by Agueda Pacheco Flores
Latinos in south King County now have more spaces to find educational resources, labor programs, and community.
The Latino Civic Alliance and Casa Latina nonprofits each have new locations south of Seattle. Both cited the move in part due to the growing Latino communities that are being priced out of Seattle.
Casa Latina, a 28-year-old Seattle-based community labor organization, laid roots down in Federal Way where U.S. Census estimates show Latinos make up 17.5% of the population. Casa Latina is best known for helping day laborers by advocating for their wages and connecting them with clients.
Co-Executive Director of Employment Vania Adasme says the organization did community and member research a few years back. They found that many members were being priced out of Seattle and wanted Casa Latina to be closer to the South End.
“We have to listen to the community,” Adasme said. “We only do what the community tells us they want.”
Adasme said Casa Latina chose their Federal Way location because it was close to transit, including the new light rail station that is set to open next year.
For now, their new location is “domestic worker centric,” and is not dispatching day laborers. The organization has already started initial orientations at the new location, which can be found at 2158 S. 314th St. Workers looking for resources can drop by Monday through Friday without an appointment between 10 a.m. and 4 p.m.
Meanwhile, the Latino Civic Alliance (LCA), a statewide Latino advocacy group, found a home in downtown Burien, where U.S. Census estimates show Latinos made up nearly 23% of the city’s population last year.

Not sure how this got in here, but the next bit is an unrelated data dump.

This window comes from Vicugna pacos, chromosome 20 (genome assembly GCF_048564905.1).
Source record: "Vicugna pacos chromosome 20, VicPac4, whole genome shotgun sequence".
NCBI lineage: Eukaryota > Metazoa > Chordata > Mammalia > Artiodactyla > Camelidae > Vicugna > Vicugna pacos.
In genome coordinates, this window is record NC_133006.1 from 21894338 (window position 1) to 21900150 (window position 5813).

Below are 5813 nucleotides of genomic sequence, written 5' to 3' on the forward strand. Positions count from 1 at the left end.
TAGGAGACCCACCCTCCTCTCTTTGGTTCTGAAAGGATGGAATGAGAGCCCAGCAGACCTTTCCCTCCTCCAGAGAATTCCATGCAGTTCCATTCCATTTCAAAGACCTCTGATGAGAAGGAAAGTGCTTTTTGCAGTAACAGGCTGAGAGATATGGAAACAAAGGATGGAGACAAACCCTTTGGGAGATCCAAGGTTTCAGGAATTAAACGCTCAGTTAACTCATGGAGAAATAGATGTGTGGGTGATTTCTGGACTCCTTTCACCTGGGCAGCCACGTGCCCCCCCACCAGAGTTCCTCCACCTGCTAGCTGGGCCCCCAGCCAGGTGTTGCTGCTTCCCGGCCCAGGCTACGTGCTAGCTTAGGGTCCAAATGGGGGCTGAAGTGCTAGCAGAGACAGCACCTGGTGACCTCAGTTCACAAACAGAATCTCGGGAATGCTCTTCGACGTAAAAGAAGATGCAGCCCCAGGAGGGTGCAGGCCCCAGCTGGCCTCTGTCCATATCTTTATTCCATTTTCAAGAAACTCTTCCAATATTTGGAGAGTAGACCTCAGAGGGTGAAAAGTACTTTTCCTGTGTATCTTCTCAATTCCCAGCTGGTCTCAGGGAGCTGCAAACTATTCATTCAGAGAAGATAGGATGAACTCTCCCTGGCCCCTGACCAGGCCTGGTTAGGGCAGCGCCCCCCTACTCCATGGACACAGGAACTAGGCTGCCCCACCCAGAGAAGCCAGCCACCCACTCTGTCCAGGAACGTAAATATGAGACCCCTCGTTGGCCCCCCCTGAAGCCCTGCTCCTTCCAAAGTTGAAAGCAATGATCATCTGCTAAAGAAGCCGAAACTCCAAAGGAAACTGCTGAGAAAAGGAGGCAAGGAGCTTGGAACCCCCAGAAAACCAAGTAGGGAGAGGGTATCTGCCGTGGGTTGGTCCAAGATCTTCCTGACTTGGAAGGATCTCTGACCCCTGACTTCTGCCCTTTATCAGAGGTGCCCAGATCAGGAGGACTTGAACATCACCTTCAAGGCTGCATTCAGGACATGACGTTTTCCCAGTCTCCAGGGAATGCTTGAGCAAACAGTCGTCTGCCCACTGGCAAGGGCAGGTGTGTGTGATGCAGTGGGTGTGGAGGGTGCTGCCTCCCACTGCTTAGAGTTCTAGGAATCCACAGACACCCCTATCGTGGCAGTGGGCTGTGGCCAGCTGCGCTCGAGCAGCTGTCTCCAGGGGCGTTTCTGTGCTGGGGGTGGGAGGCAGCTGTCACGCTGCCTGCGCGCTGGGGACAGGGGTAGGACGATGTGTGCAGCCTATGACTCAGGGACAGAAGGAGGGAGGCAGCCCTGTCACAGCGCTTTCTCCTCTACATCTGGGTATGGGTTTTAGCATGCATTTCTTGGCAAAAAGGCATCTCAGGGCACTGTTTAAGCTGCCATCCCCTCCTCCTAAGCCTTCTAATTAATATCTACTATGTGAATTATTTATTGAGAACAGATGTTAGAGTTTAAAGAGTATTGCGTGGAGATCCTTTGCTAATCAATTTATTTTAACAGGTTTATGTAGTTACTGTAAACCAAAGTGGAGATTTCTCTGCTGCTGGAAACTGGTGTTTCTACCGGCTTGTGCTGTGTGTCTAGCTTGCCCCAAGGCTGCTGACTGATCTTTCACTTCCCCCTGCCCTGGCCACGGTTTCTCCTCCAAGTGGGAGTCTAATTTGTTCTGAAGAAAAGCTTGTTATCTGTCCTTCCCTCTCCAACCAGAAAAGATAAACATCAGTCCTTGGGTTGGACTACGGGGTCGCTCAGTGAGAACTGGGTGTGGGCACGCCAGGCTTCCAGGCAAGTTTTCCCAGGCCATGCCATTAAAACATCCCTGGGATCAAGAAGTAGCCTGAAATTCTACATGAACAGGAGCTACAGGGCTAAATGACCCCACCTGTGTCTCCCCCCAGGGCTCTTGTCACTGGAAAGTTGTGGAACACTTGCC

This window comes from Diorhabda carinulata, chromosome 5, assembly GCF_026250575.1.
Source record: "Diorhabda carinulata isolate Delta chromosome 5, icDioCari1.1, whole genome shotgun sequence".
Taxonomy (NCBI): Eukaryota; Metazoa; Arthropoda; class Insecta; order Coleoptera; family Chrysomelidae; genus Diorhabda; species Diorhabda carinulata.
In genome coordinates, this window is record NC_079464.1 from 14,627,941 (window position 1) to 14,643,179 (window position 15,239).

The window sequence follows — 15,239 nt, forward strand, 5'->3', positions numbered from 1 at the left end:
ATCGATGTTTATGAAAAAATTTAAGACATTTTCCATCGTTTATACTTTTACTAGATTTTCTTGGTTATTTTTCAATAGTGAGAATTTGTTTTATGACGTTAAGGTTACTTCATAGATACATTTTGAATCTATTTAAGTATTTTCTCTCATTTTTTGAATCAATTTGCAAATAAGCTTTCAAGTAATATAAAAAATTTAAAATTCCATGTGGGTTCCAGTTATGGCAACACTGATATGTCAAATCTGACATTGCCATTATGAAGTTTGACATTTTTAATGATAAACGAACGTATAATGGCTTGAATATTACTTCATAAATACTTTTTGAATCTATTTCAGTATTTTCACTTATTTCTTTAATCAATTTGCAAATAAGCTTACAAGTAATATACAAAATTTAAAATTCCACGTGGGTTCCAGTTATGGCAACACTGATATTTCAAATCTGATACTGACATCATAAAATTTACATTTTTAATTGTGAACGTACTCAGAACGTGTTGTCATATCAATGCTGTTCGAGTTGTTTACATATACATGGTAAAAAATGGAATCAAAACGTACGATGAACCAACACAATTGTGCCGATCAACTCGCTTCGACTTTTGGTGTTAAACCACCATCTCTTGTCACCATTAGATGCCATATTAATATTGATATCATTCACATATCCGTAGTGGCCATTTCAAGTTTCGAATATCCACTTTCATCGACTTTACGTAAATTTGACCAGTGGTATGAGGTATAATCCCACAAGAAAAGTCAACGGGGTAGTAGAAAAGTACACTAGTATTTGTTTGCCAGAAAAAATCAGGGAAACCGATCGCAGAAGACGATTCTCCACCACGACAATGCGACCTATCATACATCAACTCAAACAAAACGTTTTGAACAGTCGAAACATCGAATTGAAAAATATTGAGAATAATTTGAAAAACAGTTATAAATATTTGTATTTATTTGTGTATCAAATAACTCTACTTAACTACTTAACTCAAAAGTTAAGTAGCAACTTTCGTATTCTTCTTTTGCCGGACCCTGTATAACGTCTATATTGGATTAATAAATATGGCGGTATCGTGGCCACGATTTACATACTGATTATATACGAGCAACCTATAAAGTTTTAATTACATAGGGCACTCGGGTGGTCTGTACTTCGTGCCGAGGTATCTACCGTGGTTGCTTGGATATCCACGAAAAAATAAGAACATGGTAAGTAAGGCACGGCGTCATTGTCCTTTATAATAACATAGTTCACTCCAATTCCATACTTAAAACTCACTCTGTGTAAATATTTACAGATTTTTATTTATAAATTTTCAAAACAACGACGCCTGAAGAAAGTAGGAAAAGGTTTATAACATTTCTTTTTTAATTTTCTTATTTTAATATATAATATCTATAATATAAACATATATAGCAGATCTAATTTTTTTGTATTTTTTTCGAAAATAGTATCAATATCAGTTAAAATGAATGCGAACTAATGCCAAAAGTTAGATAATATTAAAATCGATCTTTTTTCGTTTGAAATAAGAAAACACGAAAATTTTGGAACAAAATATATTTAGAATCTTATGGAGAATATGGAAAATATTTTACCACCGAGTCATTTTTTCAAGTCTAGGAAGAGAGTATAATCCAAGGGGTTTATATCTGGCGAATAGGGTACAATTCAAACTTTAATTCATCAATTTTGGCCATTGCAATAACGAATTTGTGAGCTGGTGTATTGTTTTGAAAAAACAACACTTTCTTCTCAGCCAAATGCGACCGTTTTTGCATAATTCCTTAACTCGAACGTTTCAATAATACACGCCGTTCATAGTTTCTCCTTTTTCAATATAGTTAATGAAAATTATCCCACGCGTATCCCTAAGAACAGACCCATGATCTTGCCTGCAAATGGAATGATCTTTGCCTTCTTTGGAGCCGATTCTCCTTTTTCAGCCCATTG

The Latino Civic Alliance has another location that provides mental health resources only a few blocks away from its new, official headquarters. The Latino Civic and Cultural Center in downtown Burien will double as a community meeting and creative art space.
“At the core of it, we want to provide a space where Latino leaders can come together in the community to learn about civic engagement, education, how to get involved in local politics, what it means to vote, and how important it is to vote — especially since we’re one of the largest demographics in Washington State,” said board chair Nina Martinez, adding that it was a place to incorporate arts with politics as well.
One of the main reasons Martinez says LCA chose Burien was due to the 2017 killing of Elizabeth Juarez. She says the death struck a chord with the organization that there was a gap it could fill for Latino kids and at-risk youth in that part of the state.
Martinez said the space already has big plans for rotating art exhibits for up-and-coming artists. Pieces by local artists Fulgencio Lazo and Marcio Diaz are already gracing the center’s walls. The headquarters will also be home to after-school programs for teens from the Highline School District. Their inaugural visual arts and music production summer classes concluded last month. The organization partners with the district and reaches 300 Latino students yearly, 600 statewide.
The Latino Civic and Cultural Center is located at 445 SW 152nd St. The gallery will be open to the public during Burien’s Art Walks, on every first Friday of the month.
Agueda Pacheco Flores is a journalist focusing on Latinx culture and Mexican American identity. Originally from Querétaro, Mexico, Pacheco Flores is inspired by her own bicultural upbringing as an undocumented immigrant and proud Washingtonian.
📸 Featured Image: Dance by Mitotilistli Centeotl and Apantecatl Chalchitlicue of Danza Azteca during Casa Latina open house ceremony on July 27. (Photo: JoJo Nieves)
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